Wednesday, June 29, 2011

In Which We Climb a Hill fort, and Enjoy the Welsh Accent

Like most of the UK, this area is rich in history. There are more castles here than you could shake a Great Day Out brochure at, as well as any number of pre and post industrial revolution sites like old mills, mines, brickworks, and factories. If your tastes run to the more ancient, you don’t have to go far to find an old Roman encampment, a standing stone, or an iron age hill fort. As a child, I remember my dad taking me on walks up hills that looked like any other hill to me, until he would point out the ditches that ran around the top of the hill and show me where old fortifications would have stood. I find it fascinating to see evidence of these ancient tribes living out their lives: hunting, travelling, marauding, calling each other on their rune-phones. Nah, I’m only joking about that last bit. They didn’t have phones then. Just the runes.

Anyway – there are some great hill forts near here and so we set out for Brecon Beacons National Park to climb up Pen-Y-Crug.

Brecon is a great little town. The River Usk runs through it and there is a beautiful cathedral.


Not sure about the Witch, but I liked it.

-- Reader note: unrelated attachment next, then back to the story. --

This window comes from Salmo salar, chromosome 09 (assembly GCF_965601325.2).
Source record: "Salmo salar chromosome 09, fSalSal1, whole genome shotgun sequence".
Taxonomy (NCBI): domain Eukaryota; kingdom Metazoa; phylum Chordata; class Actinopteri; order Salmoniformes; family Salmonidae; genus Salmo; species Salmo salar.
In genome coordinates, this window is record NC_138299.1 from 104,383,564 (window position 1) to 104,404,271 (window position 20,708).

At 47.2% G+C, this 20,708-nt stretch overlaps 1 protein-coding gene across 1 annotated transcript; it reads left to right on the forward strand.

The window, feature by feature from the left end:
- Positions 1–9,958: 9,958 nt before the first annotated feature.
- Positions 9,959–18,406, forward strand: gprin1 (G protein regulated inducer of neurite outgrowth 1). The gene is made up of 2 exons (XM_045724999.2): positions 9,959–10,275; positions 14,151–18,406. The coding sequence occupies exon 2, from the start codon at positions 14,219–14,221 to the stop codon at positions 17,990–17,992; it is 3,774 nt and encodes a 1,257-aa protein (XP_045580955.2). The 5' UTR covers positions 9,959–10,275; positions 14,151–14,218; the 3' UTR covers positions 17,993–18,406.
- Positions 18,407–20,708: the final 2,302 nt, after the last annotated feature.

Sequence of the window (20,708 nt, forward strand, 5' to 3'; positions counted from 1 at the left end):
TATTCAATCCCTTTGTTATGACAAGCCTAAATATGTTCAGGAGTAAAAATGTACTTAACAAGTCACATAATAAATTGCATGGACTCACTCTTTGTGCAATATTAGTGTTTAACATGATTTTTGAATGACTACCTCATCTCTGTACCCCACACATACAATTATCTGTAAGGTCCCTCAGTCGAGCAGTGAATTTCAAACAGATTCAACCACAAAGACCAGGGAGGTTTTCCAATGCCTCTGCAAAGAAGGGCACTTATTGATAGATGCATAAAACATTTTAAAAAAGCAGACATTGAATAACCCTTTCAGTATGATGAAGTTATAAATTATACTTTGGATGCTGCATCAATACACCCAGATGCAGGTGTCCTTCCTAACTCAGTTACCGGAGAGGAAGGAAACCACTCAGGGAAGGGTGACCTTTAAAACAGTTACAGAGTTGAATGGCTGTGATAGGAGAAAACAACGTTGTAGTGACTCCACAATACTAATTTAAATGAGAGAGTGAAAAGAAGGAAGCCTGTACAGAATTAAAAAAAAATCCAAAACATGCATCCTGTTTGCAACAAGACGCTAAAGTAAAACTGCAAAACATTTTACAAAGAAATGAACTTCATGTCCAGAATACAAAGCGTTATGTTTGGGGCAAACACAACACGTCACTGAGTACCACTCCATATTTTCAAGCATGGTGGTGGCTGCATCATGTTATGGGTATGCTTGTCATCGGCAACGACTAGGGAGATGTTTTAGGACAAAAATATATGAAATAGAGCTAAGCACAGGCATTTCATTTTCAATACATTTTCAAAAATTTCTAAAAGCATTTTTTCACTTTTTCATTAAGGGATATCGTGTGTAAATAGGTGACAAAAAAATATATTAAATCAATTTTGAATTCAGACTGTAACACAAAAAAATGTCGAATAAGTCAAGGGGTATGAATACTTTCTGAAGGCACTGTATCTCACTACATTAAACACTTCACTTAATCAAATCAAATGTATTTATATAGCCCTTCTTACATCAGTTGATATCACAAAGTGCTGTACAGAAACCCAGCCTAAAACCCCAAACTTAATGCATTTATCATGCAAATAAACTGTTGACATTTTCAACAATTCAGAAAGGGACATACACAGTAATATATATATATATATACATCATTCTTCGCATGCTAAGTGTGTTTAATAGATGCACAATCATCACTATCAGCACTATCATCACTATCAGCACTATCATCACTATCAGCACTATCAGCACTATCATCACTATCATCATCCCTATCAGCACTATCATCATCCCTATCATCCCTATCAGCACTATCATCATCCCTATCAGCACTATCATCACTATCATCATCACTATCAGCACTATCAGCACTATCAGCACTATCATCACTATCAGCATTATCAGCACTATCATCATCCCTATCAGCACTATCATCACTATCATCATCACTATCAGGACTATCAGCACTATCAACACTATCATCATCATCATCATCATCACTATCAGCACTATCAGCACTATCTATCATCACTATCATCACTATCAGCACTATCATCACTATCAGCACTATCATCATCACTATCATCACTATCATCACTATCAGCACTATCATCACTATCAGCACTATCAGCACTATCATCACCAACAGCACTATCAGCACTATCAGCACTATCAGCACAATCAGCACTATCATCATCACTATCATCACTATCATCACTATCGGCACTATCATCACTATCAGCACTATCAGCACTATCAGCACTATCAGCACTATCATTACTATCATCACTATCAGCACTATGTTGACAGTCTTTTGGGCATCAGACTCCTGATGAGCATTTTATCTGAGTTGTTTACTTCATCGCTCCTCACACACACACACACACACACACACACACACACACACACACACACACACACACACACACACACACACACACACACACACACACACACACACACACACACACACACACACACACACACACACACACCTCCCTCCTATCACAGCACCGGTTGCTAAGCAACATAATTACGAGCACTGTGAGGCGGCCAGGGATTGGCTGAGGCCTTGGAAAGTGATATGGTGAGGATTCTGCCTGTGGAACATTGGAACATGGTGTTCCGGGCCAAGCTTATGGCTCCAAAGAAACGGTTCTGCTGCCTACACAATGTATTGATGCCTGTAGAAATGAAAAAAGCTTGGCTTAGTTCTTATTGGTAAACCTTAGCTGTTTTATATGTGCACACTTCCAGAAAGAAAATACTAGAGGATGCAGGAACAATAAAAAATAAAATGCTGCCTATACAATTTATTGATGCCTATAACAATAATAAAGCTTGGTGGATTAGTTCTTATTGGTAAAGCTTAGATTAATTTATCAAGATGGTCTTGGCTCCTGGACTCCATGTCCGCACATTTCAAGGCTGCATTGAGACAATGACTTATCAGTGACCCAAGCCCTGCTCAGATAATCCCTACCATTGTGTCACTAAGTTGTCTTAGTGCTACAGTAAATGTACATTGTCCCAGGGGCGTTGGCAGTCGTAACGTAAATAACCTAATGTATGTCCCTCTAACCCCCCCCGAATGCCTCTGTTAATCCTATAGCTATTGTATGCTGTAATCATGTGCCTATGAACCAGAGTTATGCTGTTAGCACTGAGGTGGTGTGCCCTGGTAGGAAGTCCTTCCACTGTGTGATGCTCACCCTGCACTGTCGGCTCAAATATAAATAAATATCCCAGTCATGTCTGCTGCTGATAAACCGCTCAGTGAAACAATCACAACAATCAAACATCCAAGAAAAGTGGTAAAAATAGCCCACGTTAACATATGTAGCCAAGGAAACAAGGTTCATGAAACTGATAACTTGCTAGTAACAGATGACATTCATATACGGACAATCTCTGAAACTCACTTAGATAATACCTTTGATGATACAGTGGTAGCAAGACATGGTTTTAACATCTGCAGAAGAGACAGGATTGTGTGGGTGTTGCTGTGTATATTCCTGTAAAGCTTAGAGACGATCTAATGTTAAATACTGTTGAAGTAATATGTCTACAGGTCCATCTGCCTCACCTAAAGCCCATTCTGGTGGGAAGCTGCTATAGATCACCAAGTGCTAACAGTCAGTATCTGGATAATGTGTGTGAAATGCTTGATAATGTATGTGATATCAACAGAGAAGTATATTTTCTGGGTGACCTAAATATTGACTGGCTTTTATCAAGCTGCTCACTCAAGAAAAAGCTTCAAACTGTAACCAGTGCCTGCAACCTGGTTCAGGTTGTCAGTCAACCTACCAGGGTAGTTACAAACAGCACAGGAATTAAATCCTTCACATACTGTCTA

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The visitor centre gave us a map which looked easy enough, but, as with most directions over here, is not. We got the first part right (‘Climb the stairs beside this building”) and then managed to turn left then right at the appropriate intersections, and then ran into a spot of trouble locating the bridge, even though we were practically standing on it. I asked a man walking by and he said it was just up ‘past his car’ without bothering to say where his car was. And so it went like that for awhile until we finally broke free of the town and found ourselves on a footpath heading up.


This hill was the site of an old brick and tile works in the 1800s. The red mud was dug up in the winter and left to dry out over the winter. In the spring it was fashioned into bricks and tiles, fired in kilns that were built right up on the hillside, and then taken by horse and cart into town.

But now it is just a breathtakingly beautiful spot with the added bonus of having one of the best examples of an iron-age hill fort around.